Anaemia is much more easily prevented than corrected. A liberal intake of iron in the formative years can go a long way in preventing iron-deficiency anaemia.
Diet is of the utmost importance in the treatment of anaemia. Almost every nutrient is needed for the production of red blood cells, haemoglobin and the enzymes, required for their synthesis. Refined food like white bread, polished rice, sugar, and desserts rope the body of the much-needed iron.
Iron should always be taken in its natural organic form as the use of inorganic can prove hazardous, destroying the protective vitamins and unsaturated fatty acids, causing serious liver damage and even miscarriage and delayed or premature births. The common foods rich in natural organic iron are wheat and wheat grain cereals, brown rice and rice polishings, green leafy vegetables, cabbage, carrot, celery, beets, tomatoes, spinach; fruits like apples, berries, cherries, grapes, raisins, figs, dates, peaches and eggs. It has been proved that a generous intake of iron alone will not help in the regeneration of haemoglobin. The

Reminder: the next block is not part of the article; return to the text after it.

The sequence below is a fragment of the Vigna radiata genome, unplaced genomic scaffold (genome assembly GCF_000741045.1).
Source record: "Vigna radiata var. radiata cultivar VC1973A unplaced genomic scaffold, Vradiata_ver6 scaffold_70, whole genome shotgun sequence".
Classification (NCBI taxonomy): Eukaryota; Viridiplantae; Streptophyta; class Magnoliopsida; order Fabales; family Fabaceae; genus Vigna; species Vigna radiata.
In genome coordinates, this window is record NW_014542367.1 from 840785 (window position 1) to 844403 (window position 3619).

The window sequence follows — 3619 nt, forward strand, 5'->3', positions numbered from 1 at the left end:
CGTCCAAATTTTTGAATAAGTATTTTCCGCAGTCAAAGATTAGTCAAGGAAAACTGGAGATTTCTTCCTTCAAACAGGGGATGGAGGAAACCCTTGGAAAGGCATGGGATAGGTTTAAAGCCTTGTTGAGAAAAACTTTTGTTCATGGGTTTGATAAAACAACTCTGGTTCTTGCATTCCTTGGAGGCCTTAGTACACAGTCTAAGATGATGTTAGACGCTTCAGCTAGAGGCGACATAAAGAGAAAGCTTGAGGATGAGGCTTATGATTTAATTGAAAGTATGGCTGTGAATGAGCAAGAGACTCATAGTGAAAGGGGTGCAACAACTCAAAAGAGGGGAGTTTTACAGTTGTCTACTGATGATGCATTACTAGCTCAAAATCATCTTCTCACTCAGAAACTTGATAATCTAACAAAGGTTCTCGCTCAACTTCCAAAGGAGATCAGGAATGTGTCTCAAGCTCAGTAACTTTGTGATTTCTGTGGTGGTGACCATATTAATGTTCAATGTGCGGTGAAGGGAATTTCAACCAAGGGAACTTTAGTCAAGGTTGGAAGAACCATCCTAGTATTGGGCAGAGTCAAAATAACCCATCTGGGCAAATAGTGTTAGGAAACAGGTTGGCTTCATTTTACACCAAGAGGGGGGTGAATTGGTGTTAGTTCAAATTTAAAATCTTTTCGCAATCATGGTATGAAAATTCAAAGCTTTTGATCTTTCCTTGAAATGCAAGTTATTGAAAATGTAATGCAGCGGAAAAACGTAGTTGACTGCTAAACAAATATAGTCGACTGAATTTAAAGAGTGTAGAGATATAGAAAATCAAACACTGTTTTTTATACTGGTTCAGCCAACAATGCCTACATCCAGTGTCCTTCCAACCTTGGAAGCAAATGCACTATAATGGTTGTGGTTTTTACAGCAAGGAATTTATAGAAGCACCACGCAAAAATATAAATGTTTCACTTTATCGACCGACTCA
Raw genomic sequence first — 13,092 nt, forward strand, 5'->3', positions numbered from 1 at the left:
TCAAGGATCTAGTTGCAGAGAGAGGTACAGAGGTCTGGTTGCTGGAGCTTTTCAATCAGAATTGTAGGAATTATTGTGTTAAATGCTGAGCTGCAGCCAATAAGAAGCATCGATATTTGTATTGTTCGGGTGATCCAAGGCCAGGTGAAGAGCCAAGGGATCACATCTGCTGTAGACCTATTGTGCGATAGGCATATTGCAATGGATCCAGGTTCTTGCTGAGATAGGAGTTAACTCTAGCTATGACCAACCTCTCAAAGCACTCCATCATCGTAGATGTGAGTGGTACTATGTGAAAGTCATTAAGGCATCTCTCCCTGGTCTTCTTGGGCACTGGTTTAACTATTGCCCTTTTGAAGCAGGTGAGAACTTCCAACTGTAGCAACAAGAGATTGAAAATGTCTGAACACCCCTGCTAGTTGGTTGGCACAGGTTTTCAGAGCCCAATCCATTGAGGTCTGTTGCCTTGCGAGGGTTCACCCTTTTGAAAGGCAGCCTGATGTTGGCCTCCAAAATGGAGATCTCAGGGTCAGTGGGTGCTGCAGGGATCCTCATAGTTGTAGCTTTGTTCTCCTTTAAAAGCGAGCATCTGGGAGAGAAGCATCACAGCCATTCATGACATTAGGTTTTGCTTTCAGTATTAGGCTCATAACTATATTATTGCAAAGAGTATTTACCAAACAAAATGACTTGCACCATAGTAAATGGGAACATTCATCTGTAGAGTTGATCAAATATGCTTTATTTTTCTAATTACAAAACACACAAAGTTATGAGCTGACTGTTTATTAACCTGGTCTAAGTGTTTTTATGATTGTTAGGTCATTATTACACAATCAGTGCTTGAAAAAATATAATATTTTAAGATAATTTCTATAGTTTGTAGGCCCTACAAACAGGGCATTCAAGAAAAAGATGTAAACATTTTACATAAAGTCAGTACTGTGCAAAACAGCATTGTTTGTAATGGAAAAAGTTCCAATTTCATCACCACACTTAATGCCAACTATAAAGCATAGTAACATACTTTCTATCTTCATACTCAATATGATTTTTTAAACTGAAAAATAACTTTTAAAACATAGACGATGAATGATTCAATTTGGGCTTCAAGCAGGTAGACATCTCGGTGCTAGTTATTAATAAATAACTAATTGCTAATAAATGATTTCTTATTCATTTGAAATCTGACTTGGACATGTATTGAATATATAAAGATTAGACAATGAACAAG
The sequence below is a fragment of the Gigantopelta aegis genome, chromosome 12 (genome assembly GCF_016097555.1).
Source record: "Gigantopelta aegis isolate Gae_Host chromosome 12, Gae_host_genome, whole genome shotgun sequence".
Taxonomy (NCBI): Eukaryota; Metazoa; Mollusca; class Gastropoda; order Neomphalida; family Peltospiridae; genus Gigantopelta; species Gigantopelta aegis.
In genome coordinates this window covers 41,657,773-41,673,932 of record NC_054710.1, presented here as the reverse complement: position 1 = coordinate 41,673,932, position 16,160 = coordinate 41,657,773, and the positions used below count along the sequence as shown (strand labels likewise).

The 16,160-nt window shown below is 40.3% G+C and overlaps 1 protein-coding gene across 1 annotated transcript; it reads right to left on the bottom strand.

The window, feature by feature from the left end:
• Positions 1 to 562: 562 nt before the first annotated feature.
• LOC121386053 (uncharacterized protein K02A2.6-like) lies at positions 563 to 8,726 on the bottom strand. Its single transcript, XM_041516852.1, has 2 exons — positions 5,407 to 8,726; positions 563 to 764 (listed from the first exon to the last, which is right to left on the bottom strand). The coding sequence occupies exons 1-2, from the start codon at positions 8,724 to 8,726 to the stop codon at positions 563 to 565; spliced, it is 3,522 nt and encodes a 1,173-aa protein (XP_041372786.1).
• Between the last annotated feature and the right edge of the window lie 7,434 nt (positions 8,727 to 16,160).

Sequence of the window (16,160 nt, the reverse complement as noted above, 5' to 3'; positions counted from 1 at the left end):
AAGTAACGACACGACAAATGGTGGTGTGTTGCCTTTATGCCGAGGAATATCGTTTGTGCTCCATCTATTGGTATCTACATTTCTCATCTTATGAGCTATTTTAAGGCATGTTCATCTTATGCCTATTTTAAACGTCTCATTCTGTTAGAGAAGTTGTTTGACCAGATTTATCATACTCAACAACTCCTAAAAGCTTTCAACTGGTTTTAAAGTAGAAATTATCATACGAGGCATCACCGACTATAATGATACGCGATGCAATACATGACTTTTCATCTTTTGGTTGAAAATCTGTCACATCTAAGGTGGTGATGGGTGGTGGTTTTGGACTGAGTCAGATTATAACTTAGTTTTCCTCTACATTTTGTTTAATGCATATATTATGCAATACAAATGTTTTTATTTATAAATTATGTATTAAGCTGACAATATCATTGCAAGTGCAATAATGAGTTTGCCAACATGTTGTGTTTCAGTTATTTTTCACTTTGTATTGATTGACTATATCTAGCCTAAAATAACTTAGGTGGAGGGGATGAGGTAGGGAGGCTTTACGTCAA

supplies of protein, too, should be adequate. The diet should, therefore, be adequate in proteins of high biological value such as those found in milk, cheese and egg. Copper is also essential for the utilisation of iron in the building of haemoglobin.